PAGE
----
How can the PMO support project managers in stakeholder engagement? That was the question raised at the PMO Conference in a session delivered by Louise Worsley in London over a year ago now.
It’s a question that still gets raised when the PMO looks beyond the more technical and analytical aspects of their work in supporting portfolio, programmes and projects in an organisation and thinks about how they can assist and support behavioural interactions.
Everyone knows that stakeholders are crucial to project success – and right now, stakeholder management has been sidelined to make way for stakeholder engagement.
In this article, we take a look at who stakeholders are – how they are engaged rather than managed – how a stakeholder mindset is established – the different types of stakeholders and finally how PMOs can get involved in project and programme stakeholder engagement and whether stakeholder engagement can also be utilised by the PMO itself.
We start by understanding who stakeholders are, and draw on the PMI PMBoK definition. Stakeholders are:
an individual, group or organisation who may affect or be affected by or perceived itself to be affected by a decision, activity or outcome
An even shorter definition, stakeholders in projects are “the involved or the affected”.
Stakeholders Engaged Rather Than Managed
There’s been a real shift away from the term “stakeholder management”. Management implies the co-ordination and control of people (stakeholders) rather than the participation and responsiveness of the term engagement [Read more about the 5 ‘Musts’ of Stakeholder Engagement]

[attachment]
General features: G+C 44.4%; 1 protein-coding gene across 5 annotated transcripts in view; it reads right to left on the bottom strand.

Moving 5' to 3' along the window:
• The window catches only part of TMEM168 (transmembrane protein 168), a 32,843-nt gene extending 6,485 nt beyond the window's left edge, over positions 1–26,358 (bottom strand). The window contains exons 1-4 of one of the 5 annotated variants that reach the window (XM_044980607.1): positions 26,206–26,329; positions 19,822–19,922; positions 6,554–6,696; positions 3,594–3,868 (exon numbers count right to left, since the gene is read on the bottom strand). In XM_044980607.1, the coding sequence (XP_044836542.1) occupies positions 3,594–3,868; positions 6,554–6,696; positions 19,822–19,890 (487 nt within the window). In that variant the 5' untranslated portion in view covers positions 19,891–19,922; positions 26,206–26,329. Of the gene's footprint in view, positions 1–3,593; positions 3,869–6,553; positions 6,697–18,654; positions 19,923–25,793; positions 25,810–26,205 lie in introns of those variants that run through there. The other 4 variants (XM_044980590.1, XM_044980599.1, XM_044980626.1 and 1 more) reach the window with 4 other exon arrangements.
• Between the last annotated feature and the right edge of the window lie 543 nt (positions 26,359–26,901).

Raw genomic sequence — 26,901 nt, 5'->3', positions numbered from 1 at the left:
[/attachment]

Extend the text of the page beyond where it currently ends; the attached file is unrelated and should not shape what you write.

In projects today, we’re looking for meaningful engagement which roughly translates to:
- a willingness to listen
- ability to discuss issues of mutual interest
- being prepared to consider changes in light of the engagement
It’s a two-way street and its the job of the project manager to be able to foster that kind of culture, create the right kind of environment to enable conversation, debate and decisions to be made.
It may feel like a subtle change – from management to engagement, yet we know wherever people exist on projects, it’s never going to be an easy ride.
The Different Types of Stakeholders
We’re interested in everyone, the “involved and affected”in projects yet some stakeholders are more important than others. Traditionally, understanding role-based stakeholders are where most of the project management training has focused.
Role-based stakeholders – when we look at the different types of projects below – are the ‘involved’- the people and groups who have a defined relationship to the project. In less complex projects there are relatively few stakeholders and where there are, they tend to be role-based. As projects become increasingly complex, with more stakeholders, the profiles of these stakeholders change.